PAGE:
Originally published on September 27, 2018 on Washingtonpost.com
It has been 30 years. I thought I had moved on from the painful memories of what I endured in the late ’80s as a student at a small, private college. But my own experiences with sexual harassment and attempted sexual assault — both hazy and razor sharp — have been dredged up along with accusations about Supreme Court justice nominee Brett M. Kavanaugh. I am okay now. It is my 17-year-old daughter I worry about.
I attended an all-girls’ Catholic high school that drew primarily from working- and middle-class families. The students at the all-boys’ high school with whom I socialized on weekends were a lot like me: from middle-class, suburban families. Some of us had jobs after school, at the mall or at frozen yogurt shops. Many weekends involved alcohol served in basements and fields that hadn’t yet been taken over by real estate developers. But in all the silly and stupid situations I found myself in, I do not recall a single time a boy coerced me or my friends to see or engage in something sexual. That changed abruptly when I got to college.
I cannot blame it entirely on alcohol, although that was a constant factor in every uncomfortable and dangerous situation in which I got entangled. Once, finding myself alone with a boy I thought was attractive and whom I thought I might like to kiss, my naive crush was quickly squelched. In his dorm room, he began to push himself on me. I told him to stop. He said something, bordered on yelling, to this effect: “If we’re not going to have sex, get out.” He repeated the refrain “get out” more than once, his tone icy cold. Demeaning. I got the feeling he’d never been told no before. I left, humiliated and confused.
Without a doubt, I drank too much in college. A part of me believes I did it to mask my insecurities. I did not bring a BMW to college. I left my old, dinged up Nissan at home. I lacked a sophisticated wardrobe. I hadn’t attended a prep school. I felt out of place. So I drank to feel comfortable. But the blackouts that left me wondering exactly what I had done the night before made me even less comfortable. It was a vicious cycle.
During one night of particularly excessive drinking, I wandered down the hall of my friend’s dorm — one of the few males with whom I had developed a genuine friendship at the college. We had made a pact: If we ever found ourselves on the opposite side of campus, too drunk to walk home, we could crash at the other’s dorm room. It usually worked. But one night I knocked on his door and got no answer. Eventually, I stopped knocking and kept walking down the hall of his dorm. The next thing I recall is crouching in a corner of someone else’s dorm room, screaming and kicking, a male face close to mine. Boys laughing in the background.
The school was small, and rumors soon swirled. I had no idea what had happened, but everyone else assumed I’d had sex with, or probably more accurately, been sexually assaulted, by one of my friend’s hall mates. Apparently, there were witnesses. Until that night, I was a virgin. After that night, I had no way of knowing whether I still was. All I could remember was my screaming. Kicking. And laughter — at my expense. There was no way I would’ve told my parents about the incident; nor would my girlfriends, some of whom had similar experiences. Eventually, the whispering and snickers behind my back became too much to bear.
I transferred after two years. I have not had a negative experience with sexual harassment since. I got married in my 20s to a great guy and had two children. Like the upbringing we both knew as kids, we live a fairly middle-class life. But because my husband works at an elite prep school, as a “perk” our children attend prestigious, expensive schools at a reduced rate. The resources are phenomenal. The class sizes are small. The education is rigorous, as are the athletics. But in the back of my mind, I cannot help but wonder and worry about the effect of our kids being surrounded by kids who want for nothing and who seem to be the center of their own very small universe.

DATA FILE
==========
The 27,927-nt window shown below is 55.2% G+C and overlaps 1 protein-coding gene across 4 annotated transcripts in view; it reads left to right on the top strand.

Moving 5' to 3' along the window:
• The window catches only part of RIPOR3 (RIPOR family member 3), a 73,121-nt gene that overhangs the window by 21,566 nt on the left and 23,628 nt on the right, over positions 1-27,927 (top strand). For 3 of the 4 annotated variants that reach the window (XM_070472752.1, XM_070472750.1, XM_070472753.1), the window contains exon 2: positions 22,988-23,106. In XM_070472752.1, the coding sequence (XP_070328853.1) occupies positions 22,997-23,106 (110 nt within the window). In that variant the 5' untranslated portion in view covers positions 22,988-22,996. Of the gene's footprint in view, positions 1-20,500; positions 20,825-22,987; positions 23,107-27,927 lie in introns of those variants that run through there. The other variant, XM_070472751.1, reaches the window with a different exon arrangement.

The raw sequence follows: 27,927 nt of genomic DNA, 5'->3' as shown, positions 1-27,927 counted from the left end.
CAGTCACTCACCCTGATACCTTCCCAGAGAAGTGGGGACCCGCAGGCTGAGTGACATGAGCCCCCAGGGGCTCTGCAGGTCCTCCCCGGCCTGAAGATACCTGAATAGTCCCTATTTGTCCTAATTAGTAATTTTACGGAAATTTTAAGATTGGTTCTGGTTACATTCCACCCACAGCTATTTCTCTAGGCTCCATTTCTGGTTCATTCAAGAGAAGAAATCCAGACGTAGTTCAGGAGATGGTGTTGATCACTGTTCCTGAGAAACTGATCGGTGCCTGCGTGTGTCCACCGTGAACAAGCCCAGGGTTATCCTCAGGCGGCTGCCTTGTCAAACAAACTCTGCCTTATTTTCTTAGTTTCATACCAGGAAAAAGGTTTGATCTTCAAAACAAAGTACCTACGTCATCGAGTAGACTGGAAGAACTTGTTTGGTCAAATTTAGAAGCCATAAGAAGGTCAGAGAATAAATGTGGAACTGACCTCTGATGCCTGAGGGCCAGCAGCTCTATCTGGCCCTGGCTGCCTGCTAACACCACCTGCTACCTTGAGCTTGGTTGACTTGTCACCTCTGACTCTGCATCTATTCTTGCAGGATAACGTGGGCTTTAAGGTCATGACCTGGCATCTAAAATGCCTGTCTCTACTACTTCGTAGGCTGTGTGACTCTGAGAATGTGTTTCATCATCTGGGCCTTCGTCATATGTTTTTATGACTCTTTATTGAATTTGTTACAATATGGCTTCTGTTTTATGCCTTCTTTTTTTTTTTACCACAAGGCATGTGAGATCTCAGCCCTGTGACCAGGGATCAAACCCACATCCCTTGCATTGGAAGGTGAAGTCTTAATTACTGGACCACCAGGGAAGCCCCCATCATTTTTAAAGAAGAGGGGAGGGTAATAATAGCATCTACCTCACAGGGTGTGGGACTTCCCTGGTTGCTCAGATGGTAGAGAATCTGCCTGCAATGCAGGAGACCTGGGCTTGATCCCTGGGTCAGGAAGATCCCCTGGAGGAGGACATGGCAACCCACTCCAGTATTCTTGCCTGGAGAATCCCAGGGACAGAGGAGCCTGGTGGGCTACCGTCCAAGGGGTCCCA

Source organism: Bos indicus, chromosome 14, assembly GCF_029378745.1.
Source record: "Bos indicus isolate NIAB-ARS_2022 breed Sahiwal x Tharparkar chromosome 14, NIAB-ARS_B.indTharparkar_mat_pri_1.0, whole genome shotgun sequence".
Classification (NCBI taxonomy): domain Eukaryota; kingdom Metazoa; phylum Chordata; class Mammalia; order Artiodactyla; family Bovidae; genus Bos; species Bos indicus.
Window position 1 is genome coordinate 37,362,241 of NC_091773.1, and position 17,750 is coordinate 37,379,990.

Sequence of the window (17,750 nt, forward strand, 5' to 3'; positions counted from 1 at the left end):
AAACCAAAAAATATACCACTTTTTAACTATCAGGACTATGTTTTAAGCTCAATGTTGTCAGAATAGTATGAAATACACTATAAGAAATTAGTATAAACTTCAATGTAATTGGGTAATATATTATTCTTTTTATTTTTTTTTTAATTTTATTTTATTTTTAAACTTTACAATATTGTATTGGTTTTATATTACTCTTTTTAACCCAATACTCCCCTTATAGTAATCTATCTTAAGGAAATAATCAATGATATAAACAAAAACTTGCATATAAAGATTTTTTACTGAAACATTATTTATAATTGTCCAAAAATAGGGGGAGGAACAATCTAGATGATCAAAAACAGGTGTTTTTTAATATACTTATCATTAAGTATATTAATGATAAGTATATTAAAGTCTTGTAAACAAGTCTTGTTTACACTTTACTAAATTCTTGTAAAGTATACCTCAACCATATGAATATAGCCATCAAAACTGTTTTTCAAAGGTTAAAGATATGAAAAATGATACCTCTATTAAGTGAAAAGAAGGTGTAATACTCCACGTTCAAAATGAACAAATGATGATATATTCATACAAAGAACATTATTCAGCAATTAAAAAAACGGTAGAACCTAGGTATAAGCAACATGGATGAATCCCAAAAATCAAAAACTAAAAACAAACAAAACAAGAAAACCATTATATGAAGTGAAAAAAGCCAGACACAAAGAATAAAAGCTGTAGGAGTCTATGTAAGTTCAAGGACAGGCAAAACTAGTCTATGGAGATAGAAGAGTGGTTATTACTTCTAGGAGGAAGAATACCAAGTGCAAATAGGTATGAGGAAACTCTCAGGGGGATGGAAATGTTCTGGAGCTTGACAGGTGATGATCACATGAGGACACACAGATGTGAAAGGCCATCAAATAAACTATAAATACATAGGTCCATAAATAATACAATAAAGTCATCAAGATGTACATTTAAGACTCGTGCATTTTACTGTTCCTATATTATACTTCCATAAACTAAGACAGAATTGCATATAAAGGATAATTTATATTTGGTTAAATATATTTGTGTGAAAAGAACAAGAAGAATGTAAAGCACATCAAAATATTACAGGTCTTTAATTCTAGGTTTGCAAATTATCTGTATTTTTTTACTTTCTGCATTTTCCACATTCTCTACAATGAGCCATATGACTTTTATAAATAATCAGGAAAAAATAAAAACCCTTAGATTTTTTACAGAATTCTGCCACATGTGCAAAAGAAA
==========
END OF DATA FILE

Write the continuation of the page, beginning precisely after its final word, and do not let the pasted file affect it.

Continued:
I never told my husband about the incidents I suffered in college. I did not want him to see me in that light. And I do not think he would want to, either. The closest I have come to confessing was this fall, when my husband and I sat our 17-year-old daughter down in the living room for a serious conversation before she attended her first party that, I can only assume, involved alcohol and little to no parental supervision. I told her about the importance of staying “in control.” I told her I had been in situations I regretted, because I had not stayed in control. I choked up. I blamed myself.
My daughter, having always been more self-possessed than I, looked at me kind of funny. Maybe she was just wondering when the lecture would end. It concluded with my husband telling her he loved her and giving her a gigantic hug. It was one of the sweetest scenes I’ve ever witnessed — especially because I come from a big strict Catholic family where scare tactics were used liberally by my parents, but effusive displays of affection were always in short supply.
Maybe that also had something to do with what I experienced in college. Again, I cannot say for sure what really happened. But I do know beyond a shadow of a doubt I was emotionally wounded by boys who possessed a callous attitude toward women, fueled by copious amounts of alcohol mixed with more than a splash of arrogance of the sort that seemed to run rampant among men of a certain socioeconomic background. Depressing, yes. But as I see it, there is one possible bright spot.
Perhaps the Kavanaugh allegations will send a strong message to all those privileged, confident, ambitious males applying to colleges along with my daughter: Treating girls like trash is a really bad idea that very well may come back to haunt you.
Photo credit: Calla Kessler/The Washington Post